Old habits die hard with The Governor, who takes over the settlement by dispatching Martinez and killing Pete, the second-in-command. That leaves Pete's brother, Mitch (hi, Charlie from Fringe).
But let's go back ...
The Governor has settled in comfortably with Lily, and Tara has found a romance with Alisha, an Army reservist. He accompanies the menfolk to a cabin following a trail of decapitated bodies with placards reading LIAR and RAPIST. A final body has a seemingly self-inflicted gunshot wound to the head, and it's labeled MURDERER. They find supplies in the cabin (and some walkers which The Governor takes out easily) and feast upon the vittles and beer with their fellow campers.
Martinez tries to make the Governor a deal to run Bartertown while teeing golf balls atop a trailer. But The Governor snaps, clobbers Martinez, and throws him into the zombie trench.
Pete, Mitch, and the Governor find a small campsite and debate how to get a share of their supplies. Mitch wants to take it. Pete Balks. After an awkward edit which suggests the passage of time, The Governor leads the pair back to the camp and find the lot of them slaughtered and the supplies gone.
He tries to leave camp with the ladies, but the road ends in a mudpit of walkers. The next day(?), he kills Pete in his trailer and tells Mitch what's what. The camp is told Pete died in a supply run.
Did he kill the campers to show Pete as weak and harmful to the survival effort? Did he make Mitch think so after someone else took the supplies? How did no one hear the camp get wiped out?
The Governor easily takes command of the settlement and makes things run like clockwork. He chucks Pete's body into a nearby lake but doesn't kill the brain, and we find out why later on: He weighted Pete's body so the revived Pete walker will stretch toward the surface in vain. Now The Governor has an entire lake to fill with interactive trophies instead of his Woodbury fishtanks.
A walker somehow slips into the camp and pursues Meggan, but the Governor dispatches it at the last second with a single gunshot.
The episode ends with the Governor again watching the prison, seeing Rick and Carl gardening, but ht then finds Herschel and Micchone and raises his gun as the screen blacks out.
I could go an entire season with the Governor as the lead character. He doesn't want to go back to his Woodbury ways, but he can't abide threats to his new family. As he tells Meggan in the pre-credits chess game, there's a time to think and a time to move. He is moving. And he is clearing the board.
"To be the man, you gotta beat demands." -- The Lovely Mrs. Tracker
So we never got a full origin story for Governor v1.0, but at least now have one for Governor v2.0. Now with more.... Governor.
Hey, here's our leader. Oops, mysteriously dead. Now here's our NEW leader. Oops, mysteriously dead. Sure, let's follow the new guy who is suddenly in charge. He seems to be staying alive pretty well.
I'm a little disappointed that this is the direction in which they decided to go. I liked the redemption storyline quite a bit, and, while I get the whole "Man cannot escape his nature" thing, it still feels a little like we're treading over old ground. I'm not sure we needed two whole episodes to get here, either.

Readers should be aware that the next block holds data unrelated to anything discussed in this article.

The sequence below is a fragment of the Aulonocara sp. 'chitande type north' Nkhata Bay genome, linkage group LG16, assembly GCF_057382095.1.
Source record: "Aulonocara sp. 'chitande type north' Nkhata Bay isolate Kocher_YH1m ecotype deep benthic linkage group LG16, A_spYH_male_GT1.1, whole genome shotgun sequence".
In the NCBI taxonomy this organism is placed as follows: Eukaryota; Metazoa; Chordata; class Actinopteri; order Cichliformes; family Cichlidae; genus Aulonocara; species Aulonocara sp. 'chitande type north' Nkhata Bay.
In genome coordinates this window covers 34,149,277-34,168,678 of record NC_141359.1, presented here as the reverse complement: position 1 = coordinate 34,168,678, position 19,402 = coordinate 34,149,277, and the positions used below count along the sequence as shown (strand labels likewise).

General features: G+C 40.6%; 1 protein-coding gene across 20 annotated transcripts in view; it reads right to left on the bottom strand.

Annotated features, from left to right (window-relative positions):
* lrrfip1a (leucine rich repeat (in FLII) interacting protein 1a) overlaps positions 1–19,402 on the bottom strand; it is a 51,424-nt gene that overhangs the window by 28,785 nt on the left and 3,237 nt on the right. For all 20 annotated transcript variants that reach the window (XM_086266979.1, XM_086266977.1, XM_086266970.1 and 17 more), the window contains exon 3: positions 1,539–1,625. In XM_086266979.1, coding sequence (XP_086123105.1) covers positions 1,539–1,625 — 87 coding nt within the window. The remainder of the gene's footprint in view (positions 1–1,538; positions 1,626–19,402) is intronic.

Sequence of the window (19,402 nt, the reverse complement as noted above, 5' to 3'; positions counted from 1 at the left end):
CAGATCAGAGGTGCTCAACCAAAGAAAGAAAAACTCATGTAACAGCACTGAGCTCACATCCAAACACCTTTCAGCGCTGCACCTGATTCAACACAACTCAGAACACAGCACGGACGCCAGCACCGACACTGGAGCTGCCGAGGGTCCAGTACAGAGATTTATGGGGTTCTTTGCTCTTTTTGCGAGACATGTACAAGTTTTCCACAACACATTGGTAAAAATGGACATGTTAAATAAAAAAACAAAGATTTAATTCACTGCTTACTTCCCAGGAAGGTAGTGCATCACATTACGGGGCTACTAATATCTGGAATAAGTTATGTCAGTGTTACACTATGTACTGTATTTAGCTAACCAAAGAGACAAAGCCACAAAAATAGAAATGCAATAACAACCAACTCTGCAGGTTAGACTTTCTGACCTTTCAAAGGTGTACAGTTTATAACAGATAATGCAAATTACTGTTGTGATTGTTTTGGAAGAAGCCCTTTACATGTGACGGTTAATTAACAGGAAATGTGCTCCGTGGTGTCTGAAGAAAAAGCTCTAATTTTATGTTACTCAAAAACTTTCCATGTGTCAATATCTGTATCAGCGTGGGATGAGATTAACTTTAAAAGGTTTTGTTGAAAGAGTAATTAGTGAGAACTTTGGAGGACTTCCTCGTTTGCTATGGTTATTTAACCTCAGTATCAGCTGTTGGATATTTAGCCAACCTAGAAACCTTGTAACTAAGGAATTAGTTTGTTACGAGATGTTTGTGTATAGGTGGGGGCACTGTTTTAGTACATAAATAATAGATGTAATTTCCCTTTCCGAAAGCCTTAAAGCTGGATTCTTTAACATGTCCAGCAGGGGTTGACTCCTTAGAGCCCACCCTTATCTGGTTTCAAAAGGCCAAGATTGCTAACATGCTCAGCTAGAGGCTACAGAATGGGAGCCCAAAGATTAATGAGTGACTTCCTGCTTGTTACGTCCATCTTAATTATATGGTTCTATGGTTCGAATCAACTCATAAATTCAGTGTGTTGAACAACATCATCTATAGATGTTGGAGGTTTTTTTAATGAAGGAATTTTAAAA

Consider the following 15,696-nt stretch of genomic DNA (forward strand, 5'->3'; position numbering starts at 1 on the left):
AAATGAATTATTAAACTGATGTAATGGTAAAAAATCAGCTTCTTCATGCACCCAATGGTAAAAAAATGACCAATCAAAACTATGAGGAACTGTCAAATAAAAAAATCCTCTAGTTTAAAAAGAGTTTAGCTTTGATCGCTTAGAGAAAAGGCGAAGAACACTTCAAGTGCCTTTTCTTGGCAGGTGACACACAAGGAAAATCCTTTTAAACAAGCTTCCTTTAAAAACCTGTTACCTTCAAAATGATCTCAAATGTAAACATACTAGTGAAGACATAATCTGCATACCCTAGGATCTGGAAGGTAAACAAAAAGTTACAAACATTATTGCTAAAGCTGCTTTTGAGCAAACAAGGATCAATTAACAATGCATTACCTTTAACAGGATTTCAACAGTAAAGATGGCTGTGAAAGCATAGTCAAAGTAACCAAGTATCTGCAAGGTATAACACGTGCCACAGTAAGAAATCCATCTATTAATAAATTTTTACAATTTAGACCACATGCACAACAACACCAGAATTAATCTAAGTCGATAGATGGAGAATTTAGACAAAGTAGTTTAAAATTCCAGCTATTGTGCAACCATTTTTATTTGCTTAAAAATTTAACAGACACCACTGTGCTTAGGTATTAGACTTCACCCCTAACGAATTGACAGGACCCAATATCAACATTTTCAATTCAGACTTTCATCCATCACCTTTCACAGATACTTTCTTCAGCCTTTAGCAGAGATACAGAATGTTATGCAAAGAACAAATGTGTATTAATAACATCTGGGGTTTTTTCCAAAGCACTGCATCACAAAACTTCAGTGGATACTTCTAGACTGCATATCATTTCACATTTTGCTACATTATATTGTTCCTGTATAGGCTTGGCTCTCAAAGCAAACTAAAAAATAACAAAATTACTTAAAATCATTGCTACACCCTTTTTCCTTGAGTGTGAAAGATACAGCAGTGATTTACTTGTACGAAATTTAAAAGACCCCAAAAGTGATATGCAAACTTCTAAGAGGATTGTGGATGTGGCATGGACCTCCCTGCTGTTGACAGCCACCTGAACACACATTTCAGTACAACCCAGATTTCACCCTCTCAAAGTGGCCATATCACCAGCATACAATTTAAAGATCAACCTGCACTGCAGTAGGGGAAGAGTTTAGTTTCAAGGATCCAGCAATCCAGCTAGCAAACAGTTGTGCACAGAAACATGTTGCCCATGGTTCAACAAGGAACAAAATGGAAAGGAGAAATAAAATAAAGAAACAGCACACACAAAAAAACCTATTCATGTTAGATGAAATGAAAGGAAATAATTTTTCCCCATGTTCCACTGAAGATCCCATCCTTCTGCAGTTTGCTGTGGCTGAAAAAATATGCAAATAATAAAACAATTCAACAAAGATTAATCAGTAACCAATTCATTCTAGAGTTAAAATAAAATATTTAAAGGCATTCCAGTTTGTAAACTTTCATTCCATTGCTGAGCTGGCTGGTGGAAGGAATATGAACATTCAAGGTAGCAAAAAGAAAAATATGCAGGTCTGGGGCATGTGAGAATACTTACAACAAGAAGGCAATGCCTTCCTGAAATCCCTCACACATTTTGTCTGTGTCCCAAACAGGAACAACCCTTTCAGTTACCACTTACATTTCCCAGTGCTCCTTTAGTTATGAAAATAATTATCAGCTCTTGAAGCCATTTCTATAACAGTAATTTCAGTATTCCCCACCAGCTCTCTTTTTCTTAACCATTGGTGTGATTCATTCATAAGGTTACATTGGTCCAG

It would be interesting to see Rick say, "Oh sure, have our plague, disease-ridden prison. We'll happily move on. Later."
I thought the Governor would kill that girl for playing tag and abandoning her post, allowing the walker to put his new Penny at risk.
I loved how he doesn't want to become "The Governor" again, but to him it's the only way to give the people he cares about the best chance at living.
As soon as Brian said his new family had to survive and were going to, and Martinez basically shrugged him off with a "Yea idk lol, we'll try but you know how it goes" I knew that answer (and that low amount of dedication) would not sit well with Brian. I didn't think he'd kill Martinez on the spot, but I figured it would be coming in the next couple weeks.
I have to think that the Zombie Aquarium and now the Zombie Lake serve as reminders to Brian as to why he must be the Governor. He hates the things he has to do, but when he sits and watches the zombies always fighting, always struggling to kill them, it gives him the determination to do what's needed.
Originally posted by Tribal Prophet As soon as Brian said his new family had to survive and were going to, and Martinez basically shrugged him off with a "Yea idk lol, we'll try but you know how it goes" I knew that answer (and that low amount of dedication) would not sit well with Brian. I didn't think he'd kill Martinez on the spot, but I figured it would be coming in the next couple weeks.
My favorite thing about this scene was that Brian had this great look on his face, like he didn't even know why he'd swung the club. They gave Merle a line about that last season, but I think it's way more appropriate for the Governor; in the moment, he really doesn't know why he does the things he does. He just reacts. It was the same way when he gunned down his own people before.
The obese guy is probably Blob, a longtime member of the Brotherhood of Evil Mutants. In the '90s, Wolverine's pre-X-Men days with the Weapon X department were shown to include a strike force that included mutants.